Man But a Sojourner
1 Chronicles 29:15
For we are strangers before you, and sojourners, as were all our fathers: our days on the earth are as a shadow…

Before "life and immortality" had been "brought to light," the brevity of man's life on the earth seems to have caused much distress, even to godly people. There is a wailing tone about many of the Old Testament references to short life and remorseless death that seem but little in advance of the despairings of the pagan, who cried after his passing friend, "Vale, vale, aeternum vale!" A few specimens may be given. "For what is your life? It is even a valour, that appeareth for a little time, and then vanisheth away." "All flesh is grass, and all the goodliness thereof is as the flower of the field; the grass withereth, the flower fadeth, because the Spirit of the Lord bloweth upon it: surely the people is grass." "My days are swifter than a post: they flee away, they see no good. They are passed away as the swift ships: as the eagle that hasteth to the prey." "My days are swifter than a weaver's shuttle, and are spent without hope." "Let me alone; for my days are vanity." There is, happily, another side to the Old Testament representations, and the pious men of the olden times looked away from swift passing life, and from the sorrow of death and separation, to the unchanging stability of the everlasting God, and the high and eternal hopes that rest upon his gracious provisions and promises. Transitoriness is the condition of present being, not for us men only, but also for all the created things with which we have to do. All nature tells of change and passing away; things are here for a little while, and then they vanish away. The winter snow falls lightly, and lies in its white purity - mystic, wonderful - over all the land; but soon it soils and browns and sinks away. The spring flowers that come, responsive to the low sunshine and the gentle breath, are so fragile, and they stay with us but such a little time, and then pass away. The summer blossoms multiply and stand thick over the ground, and they seem strong with their deep rich colouring; and yet they too wither and droop and pass away. The autumn fruits cluster on the tree branches, and grow big, and win their soft rich bloom of ripeness; but they too are plucked in due season, and pass away. The gay dress of varied leafage is soon stripped off by the wild winds; one or two trembling leaves cling long to the outmost boughs, but by-and-by even they fall and pass away. Down every channel of the hillside are borne the crumblings washed from the "everlasting hills," as we call them, that are, nevertheless, fast passing away. All around us is speaking of change and decay. The writing is on wasting rock and crumbling peak, on the old tower and the ivied wall, the flowing stream and the autumn tints, - 'Here is no rest.' Man and his world are but sojourners. Recall Coifi, the ancient Briton's, figure of man's brief life as a bird, coming out of the dark and flying through the lighted hall away out into the dark again; and illustrate and enforce the following points: - The brevity of man's life on the earth is designed to -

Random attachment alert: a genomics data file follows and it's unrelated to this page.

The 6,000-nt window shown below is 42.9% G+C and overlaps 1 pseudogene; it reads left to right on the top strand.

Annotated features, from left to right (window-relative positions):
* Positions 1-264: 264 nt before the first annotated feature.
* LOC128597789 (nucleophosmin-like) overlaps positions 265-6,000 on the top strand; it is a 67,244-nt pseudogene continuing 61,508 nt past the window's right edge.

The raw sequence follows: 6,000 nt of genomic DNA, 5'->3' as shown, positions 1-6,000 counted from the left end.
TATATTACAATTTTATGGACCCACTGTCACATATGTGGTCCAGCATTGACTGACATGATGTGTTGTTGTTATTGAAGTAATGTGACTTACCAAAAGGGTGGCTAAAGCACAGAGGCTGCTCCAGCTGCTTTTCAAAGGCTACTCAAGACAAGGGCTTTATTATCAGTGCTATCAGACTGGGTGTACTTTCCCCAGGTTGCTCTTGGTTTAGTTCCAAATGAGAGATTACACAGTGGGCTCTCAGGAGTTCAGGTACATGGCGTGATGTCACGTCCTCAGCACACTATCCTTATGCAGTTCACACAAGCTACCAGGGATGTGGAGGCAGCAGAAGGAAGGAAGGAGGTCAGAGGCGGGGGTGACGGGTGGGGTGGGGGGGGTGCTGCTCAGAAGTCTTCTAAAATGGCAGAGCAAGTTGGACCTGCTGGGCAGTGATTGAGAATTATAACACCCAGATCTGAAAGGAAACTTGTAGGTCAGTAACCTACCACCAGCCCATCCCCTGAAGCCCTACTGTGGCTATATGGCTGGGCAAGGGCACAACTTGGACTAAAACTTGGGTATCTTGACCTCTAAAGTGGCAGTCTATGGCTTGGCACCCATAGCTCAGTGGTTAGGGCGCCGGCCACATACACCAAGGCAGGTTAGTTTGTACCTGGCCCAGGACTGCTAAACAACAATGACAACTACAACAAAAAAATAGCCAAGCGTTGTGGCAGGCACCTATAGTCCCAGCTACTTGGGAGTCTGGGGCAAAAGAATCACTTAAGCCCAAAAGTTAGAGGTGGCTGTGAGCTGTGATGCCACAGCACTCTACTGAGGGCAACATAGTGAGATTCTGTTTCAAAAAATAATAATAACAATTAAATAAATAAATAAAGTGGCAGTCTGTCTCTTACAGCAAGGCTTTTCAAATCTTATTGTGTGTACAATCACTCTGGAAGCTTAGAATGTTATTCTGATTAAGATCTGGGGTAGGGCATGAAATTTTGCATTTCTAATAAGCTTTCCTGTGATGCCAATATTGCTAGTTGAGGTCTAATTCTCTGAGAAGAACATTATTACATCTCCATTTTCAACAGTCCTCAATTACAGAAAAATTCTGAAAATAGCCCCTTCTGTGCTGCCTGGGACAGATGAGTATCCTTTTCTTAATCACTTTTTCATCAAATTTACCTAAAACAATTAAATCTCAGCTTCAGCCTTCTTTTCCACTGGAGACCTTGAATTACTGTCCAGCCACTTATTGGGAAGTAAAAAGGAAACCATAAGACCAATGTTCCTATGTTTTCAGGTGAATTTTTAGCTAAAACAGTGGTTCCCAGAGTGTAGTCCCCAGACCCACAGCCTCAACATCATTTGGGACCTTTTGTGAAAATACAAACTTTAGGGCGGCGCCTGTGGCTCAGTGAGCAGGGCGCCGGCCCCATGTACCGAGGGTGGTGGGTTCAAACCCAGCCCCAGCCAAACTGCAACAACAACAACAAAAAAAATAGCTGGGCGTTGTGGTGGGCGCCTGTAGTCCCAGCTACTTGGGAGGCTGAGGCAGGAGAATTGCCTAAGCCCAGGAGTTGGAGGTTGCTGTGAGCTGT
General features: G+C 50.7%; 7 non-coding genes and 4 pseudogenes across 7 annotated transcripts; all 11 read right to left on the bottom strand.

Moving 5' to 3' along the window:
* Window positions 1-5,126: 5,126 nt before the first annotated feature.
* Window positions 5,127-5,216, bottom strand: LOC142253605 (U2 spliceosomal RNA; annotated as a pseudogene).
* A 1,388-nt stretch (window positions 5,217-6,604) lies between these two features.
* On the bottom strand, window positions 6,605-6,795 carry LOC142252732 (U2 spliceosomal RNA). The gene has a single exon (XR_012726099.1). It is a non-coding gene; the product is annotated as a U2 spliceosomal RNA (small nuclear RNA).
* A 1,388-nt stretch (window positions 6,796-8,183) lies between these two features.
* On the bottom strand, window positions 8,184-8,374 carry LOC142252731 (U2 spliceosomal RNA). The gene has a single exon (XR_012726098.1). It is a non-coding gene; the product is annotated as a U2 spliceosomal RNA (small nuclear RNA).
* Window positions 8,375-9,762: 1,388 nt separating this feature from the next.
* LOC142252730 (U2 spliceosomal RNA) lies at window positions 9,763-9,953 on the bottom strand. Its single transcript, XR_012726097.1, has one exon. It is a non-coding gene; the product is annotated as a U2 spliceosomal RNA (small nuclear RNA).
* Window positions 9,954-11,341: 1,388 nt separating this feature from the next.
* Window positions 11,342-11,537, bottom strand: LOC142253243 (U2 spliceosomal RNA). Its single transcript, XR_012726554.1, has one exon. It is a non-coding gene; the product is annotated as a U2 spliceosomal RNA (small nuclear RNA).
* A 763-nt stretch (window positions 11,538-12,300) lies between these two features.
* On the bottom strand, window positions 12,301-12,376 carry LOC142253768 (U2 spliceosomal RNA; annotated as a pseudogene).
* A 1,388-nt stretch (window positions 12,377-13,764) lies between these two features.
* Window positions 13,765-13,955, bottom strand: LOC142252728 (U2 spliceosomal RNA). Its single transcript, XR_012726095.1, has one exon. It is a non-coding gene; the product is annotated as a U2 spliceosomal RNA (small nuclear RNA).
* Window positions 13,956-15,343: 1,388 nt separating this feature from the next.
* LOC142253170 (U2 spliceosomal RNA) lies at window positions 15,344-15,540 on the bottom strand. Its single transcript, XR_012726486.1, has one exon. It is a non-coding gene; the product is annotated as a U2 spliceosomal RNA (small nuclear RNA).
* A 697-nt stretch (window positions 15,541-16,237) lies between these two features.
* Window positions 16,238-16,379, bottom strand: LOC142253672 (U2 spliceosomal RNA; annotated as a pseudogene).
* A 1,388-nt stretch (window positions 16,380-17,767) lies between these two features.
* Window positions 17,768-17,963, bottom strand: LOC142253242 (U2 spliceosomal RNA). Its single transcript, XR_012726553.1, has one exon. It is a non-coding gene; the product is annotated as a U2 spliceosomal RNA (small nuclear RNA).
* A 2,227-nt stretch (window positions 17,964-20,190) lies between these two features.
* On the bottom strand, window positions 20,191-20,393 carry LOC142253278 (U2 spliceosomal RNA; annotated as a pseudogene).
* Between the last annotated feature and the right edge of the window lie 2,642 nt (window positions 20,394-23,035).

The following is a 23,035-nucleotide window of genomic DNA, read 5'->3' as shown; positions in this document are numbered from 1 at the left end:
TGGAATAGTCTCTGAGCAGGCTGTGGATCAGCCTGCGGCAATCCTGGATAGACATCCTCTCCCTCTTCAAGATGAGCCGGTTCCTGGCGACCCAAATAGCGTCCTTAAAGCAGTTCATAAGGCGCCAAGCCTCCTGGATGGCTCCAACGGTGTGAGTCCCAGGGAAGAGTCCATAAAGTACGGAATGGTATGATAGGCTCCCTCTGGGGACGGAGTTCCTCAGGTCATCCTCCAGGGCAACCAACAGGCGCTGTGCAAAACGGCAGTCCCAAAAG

I. MAKE SERIOUS THE PRESENT. Its voice is, "Whatsoever thy hand findeth to do, do it with thy might. It says:

1. What has to be done should be done quickly.

2. What has to be done must be done earnestly.

3. And seeing the time is so short, and so much has to be accomplished, we need much grace for the doing.

II. GLORIFY THE FUTURE. By giving us the assurance that it is the home where we are to stay.

III. SET THE PRESENT AND THE FUTURE IN RIGHT RELATIONS. Convincing us that we are here for some important purpose and mission; and that we are here on our way home, getting ready for the life at home by the experiences of our sojourning-time. Should we then, as Christians, grieve that life is short, and we are only here on earth awhile as the stranger who turns aside to tarry for a night? Surely not, if we keep close home to our hearts the conviction that we are homeward bound. - R.T.

Parallel Verses
KJV: For we are strangers before thee, and sojourners, as were all our fathers: our days on the earth are as a shadow, and there is none abiding.

WEB: For we are strangers before you, and foreigners, as all our fathers were. Our days on the earth are as a shadow, and there is no remaining.

Human Frailty and its Lessons
Top of Page
Top of Page